Why marketing should be investing in both the digital and the physical

  • Rachel Ainsworth

Unless you’ve been living in a cave for the past ten years (and specifically a cave with no Internet) you don’t need to be told about the importance of digital. Whether it’s the demise of the high street travel agent and the high street bank, the growth of online shopping, or the relationships we maintain in the virtual world, digital has impacted all our lives. It’s therefore unsurprising that a high proportion of respondents in ITSMA’s latest survey of marketing executives at technology companies and professional services firms anticipate spending, in 2019, even more on digital marketing than they did in 2018.

However, despite this focus on digital marketing, the second most likely area for increased spend—out of the sixteen digital and offline tactics considered—is “executive briefing and innovation centres”. B2B firms clearly recognise the value of the physical experience in building relationships and clients understanding what a firm has to offer. Like upmarket travel agents, innovative high street banks, and forward-thinking stores, leading technology companies and professional services firms continue to encourage online activity (for example, ensuring buyers can find all the information they might need on the firm’s website) but then pull out all the stops to create exciting and engaging experiences in the real world.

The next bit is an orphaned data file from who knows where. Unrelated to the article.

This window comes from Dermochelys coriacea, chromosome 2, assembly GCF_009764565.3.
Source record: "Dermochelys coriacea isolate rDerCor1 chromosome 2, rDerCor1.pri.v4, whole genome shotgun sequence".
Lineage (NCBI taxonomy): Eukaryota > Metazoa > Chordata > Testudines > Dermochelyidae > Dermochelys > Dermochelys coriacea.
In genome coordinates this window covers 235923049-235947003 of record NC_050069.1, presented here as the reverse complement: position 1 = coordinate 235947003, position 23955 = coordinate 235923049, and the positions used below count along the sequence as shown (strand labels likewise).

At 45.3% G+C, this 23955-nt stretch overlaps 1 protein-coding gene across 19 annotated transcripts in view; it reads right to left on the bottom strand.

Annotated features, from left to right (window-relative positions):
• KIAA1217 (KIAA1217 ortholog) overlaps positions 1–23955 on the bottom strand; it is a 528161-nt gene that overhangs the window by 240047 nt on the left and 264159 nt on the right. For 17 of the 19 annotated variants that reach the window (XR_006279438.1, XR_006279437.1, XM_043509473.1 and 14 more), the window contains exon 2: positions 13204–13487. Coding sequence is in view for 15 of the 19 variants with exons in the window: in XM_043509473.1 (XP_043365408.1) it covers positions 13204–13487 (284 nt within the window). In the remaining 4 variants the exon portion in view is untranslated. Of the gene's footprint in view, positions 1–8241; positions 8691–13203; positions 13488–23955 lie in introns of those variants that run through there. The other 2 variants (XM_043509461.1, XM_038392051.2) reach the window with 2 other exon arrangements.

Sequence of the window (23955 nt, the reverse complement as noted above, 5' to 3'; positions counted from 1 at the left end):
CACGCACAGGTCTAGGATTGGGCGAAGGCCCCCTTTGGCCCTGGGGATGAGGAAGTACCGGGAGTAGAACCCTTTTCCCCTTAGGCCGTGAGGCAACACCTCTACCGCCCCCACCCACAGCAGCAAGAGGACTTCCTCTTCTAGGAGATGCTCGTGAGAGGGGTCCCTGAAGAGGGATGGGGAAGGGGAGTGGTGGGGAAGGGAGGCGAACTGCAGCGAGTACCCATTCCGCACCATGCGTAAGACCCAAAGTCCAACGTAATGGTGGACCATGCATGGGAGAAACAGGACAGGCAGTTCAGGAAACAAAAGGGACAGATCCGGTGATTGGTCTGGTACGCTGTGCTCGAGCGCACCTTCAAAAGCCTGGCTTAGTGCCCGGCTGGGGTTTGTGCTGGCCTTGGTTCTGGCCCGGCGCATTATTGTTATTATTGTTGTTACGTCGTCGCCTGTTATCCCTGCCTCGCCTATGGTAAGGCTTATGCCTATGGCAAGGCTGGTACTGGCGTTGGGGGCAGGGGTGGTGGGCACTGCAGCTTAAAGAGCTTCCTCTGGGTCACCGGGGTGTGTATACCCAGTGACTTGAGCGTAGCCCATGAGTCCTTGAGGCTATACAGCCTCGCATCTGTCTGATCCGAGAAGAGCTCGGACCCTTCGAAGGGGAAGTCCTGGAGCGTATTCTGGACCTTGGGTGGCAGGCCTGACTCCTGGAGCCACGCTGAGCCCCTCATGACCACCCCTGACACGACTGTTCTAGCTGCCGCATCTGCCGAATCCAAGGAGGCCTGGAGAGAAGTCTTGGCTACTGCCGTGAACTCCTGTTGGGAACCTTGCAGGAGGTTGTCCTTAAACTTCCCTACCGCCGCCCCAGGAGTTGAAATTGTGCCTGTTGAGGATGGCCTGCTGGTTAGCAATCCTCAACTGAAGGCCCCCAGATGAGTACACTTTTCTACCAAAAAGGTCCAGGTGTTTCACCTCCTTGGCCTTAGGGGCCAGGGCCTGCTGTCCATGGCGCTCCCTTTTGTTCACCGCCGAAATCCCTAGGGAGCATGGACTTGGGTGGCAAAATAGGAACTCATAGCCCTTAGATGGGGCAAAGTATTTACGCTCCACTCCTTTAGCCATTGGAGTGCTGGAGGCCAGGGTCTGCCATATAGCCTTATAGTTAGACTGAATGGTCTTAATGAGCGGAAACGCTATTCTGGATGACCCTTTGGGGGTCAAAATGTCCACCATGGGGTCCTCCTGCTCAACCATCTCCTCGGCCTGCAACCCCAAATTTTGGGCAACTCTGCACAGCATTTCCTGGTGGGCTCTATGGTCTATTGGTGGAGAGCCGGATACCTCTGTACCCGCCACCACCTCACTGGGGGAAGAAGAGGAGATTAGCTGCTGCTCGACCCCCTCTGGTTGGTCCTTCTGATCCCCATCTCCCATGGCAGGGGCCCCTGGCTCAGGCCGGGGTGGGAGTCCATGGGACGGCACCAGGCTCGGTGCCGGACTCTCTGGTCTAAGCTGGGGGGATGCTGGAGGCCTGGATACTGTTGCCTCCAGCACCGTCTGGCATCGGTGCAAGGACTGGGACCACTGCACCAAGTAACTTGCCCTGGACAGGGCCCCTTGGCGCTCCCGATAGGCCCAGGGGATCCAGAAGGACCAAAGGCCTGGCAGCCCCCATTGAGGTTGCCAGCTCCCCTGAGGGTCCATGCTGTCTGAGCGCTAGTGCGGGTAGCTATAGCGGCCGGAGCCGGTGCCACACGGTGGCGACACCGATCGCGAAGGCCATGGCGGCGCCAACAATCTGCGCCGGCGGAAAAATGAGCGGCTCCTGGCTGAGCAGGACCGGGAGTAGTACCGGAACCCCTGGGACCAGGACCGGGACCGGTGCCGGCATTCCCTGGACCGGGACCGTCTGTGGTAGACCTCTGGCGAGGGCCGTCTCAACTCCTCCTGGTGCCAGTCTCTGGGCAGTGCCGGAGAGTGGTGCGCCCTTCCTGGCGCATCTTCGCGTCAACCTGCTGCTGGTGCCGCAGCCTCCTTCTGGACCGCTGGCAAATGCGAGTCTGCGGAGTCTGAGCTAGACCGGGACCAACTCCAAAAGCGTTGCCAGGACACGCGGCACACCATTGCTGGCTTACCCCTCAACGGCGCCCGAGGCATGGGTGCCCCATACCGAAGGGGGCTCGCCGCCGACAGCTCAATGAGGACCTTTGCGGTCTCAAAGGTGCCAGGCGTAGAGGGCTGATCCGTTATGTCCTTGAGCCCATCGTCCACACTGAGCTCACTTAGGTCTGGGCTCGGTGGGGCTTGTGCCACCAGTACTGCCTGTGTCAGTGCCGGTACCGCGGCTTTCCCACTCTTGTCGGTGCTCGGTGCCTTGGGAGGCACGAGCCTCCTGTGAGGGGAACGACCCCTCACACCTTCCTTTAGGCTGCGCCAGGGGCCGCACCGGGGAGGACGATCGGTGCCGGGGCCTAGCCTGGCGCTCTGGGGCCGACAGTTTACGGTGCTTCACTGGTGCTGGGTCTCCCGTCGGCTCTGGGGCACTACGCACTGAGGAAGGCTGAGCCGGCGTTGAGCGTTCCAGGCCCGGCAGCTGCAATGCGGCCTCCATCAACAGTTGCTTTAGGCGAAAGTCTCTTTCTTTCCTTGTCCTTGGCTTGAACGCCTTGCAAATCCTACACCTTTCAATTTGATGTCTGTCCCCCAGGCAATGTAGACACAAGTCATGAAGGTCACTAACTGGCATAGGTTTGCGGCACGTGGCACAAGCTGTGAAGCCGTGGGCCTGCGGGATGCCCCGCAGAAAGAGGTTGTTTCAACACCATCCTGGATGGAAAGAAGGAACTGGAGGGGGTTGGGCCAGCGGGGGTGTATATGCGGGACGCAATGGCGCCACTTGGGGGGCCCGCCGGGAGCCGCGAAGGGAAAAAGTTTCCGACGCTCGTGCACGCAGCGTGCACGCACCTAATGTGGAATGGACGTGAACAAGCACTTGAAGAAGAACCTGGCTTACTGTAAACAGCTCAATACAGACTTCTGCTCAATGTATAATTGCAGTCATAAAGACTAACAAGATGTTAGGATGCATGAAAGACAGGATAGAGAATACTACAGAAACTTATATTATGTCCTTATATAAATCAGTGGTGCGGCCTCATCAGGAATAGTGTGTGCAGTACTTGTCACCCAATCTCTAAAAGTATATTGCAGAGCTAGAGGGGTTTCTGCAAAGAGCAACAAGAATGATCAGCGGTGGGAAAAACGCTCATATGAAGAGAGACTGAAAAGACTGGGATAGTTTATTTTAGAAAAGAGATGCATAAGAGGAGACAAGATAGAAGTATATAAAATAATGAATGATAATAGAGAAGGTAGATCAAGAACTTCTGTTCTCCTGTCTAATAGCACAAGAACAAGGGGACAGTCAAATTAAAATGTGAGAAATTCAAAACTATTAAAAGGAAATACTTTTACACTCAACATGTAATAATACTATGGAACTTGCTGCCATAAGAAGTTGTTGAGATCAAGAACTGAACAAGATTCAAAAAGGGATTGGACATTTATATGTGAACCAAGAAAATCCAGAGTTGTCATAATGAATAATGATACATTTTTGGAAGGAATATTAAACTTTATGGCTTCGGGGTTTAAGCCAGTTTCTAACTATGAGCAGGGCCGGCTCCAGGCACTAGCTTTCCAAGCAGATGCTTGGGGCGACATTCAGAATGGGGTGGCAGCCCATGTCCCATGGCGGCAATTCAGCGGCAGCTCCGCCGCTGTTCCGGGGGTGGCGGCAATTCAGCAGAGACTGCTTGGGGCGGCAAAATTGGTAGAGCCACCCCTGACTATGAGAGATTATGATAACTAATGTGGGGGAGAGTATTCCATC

We heartily support this approach—and even anticipate opportunities with great returns from this investment. Based on our experience of analysing firms’ websites from the perspective of the buyer, we believe most firms are failing to leverage the impressive real-world experience in their online content. Few firms effectively use photos and videos to convey what it might be like to engage with them on a deeper level. They fail to provide website visitors with a good sense of what sets their approach and their people apart from the competition and seldom leverage insights from sessions with clients in thought leadership. Translating the physical into the digital would ensure many more potential clients would experience at least a hint of the power of the physical experience.